• Work Out A Post-Retirement Budget: Sit down with a financial advisor and work out a realistic post-retirement budget. Getting an idea of your monthly retirement income and expenses now can help you identify areas that need more preparation. This can also be a great time to look into passive income opportunities to help boost your post-retirement income.
• Buy Based On Your Future Income: For those buying a retirement home early, be sure to calculate how much house you can afford based on your post-retirement budget and not on your current income. Even if your monthly income were to stay roughly the same, the amount you can afford to spend on home-related expenses might change significantly.
• Assess The Impact On Your Taxes: Be sure to take a look at the possible financial implications when planning to move to a new state or country. Some states have high property taxes, making your investment that much more expensive. Also, look into how your retirement income taxes and exemptions will be impacted based on your move.
• Be Realistic About Home-Related Expenses: Be sure to factor in home-related expenses when calculating your home-buying budget. Costs may increase or decrease based on the age and condition of the property, severity of the weather, or whether or not your future home is part of an HOA or retirement community.
• Make A Down Payment Wisely: Some individuals are tempted to put their life savings toward a down payment to lower their monthly mortgage payments. However, this strategy can lead you to be house rich and cash poor, leaving little wiggle room for unexpected expenses or emergencies. Sit down with your lender and financial advisor to choose the right mortgage option and debt structure that best suit your needs.
Advantages of Buying a Second Home In Retirement
Even if you were convinced of the advantages of buying a retirement home early, by now you might be wondering how exactly you can afford two mortgages at once. Although it may seem counterintuitive, buying a second home now can actually boost your income and help you save up for retirement sooner. The key here is to think of your retirement home as an investment property. You can use the rental income toward your mortgage payments by leasing out your second property until you are ready to retire. The further in advance you make your acquisition, the more time you have for someone else to pay down your second mortgage. Any rental income not used to pay for expenses can be used to bolster your retirement savings plan. During this time, you will have enjoyed property appreciation on two properties instead of just one.
Once you retire and move into your second home, you can rent out your primary residence instead of selling it. In doing so, you will maintain the additional income stream in your retirement years and can also open up the opportunity to continue expanding your rental portfolio if so desired. Your debt to income ratio will be lower while you are still employed, which makes securing a mortgage loan easier. Of course, locking in a mortgage rate while interest rates are low is a smart long-term investment. If you buy your retirement home now, you can save yourself money in the long run. The income you make before you retire is also useful when making renovations or upgrades to your future retirement home. You may want to add accessibility features to the home that you may not necessarily need now. Plan ahead and use the money you’re making now to make changes to your house to save time and stress in the future.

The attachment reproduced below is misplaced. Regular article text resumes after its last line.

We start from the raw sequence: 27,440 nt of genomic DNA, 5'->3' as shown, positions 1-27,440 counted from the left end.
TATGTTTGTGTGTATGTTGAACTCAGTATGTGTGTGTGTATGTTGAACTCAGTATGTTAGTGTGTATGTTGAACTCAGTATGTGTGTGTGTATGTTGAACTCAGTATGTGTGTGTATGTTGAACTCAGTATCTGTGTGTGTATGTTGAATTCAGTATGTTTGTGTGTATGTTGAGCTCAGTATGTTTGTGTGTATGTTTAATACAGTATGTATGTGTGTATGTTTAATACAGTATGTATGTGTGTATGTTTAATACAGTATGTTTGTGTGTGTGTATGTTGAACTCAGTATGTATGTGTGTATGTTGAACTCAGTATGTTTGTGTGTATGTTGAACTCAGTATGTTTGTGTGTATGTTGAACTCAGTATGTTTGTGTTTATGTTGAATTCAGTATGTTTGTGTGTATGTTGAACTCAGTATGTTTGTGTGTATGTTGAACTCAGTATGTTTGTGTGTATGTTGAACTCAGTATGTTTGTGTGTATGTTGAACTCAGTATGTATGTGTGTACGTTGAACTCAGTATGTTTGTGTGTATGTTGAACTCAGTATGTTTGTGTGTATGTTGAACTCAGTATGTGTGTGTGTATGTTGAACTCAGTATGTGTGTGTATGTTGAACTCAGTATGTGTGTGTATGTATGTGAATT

Common Mistakes To Avoid
Buying a retirement home will require you to think about your future and anticipate life changes. It can be hard to know exactly what to expect as you get older, but there are a few common mistakes to avoid as you consider your next move:
• Don’t Blow Your Budget: While there are several upgrades you can make when purchasing a retirement home, be careful not to exceed your target price range. Think about unexpected costs, such as medical bills or home repairs that you may encounter in the future. Remember, your income may not always be as high as it is now, so plan accordingly.
• Don’t Move On a Whim: Buying a retirement home can be the perfect opportunity to move to a new place. That being said, you need to think through what it means to live in an area before buying property. Let’s say living at the beach is a dream of yours. What will you do during hurricane evacuations or floods? Research the areas you want to move to and make plans accordingly so you are not caught off guard by new places, especially as you get older.
• Don’t Forget About Family and Friends: Another factor to keep in mind as you search for your dream retirement home is family and friends. It takes time to become part of a new community, and it can be difficult to meet people after moving to a new place. Think about how close you will be to those you like spending time with and factor that into your search for the perfect home.
• Don’t Use All Your Cash At Once: While it may be tempting to want to pay for a retirement home in cash, it may be smarter to pay for a large down payment and take out a mortgage on the property. Instead of paying for the property in full, a mortgage may protect your cash in case property values drop. In addition, this strategy also allows you to have extra funds to spend in retirement instead of using all your cash on a retirement property.
You most likely understand by now how important it is to start planning for retirement as soon as possible. You’ve also learned how buying a retirement home now, rather than waiting until after you’ve retired, can boost your retirement savings. Remember, buying a second home early allows you to use it as a rental property and increase your cash flow opportunities. Also, establishing a rental portfolio is a great way to secure additional revenue streams in your retirement years. Utilize these strategies when planning for your future retirement to ensure that you will live out your golden years in a property and location that will make you happy. Don’t also forget to always seek an attorney opinion before you embark on anything.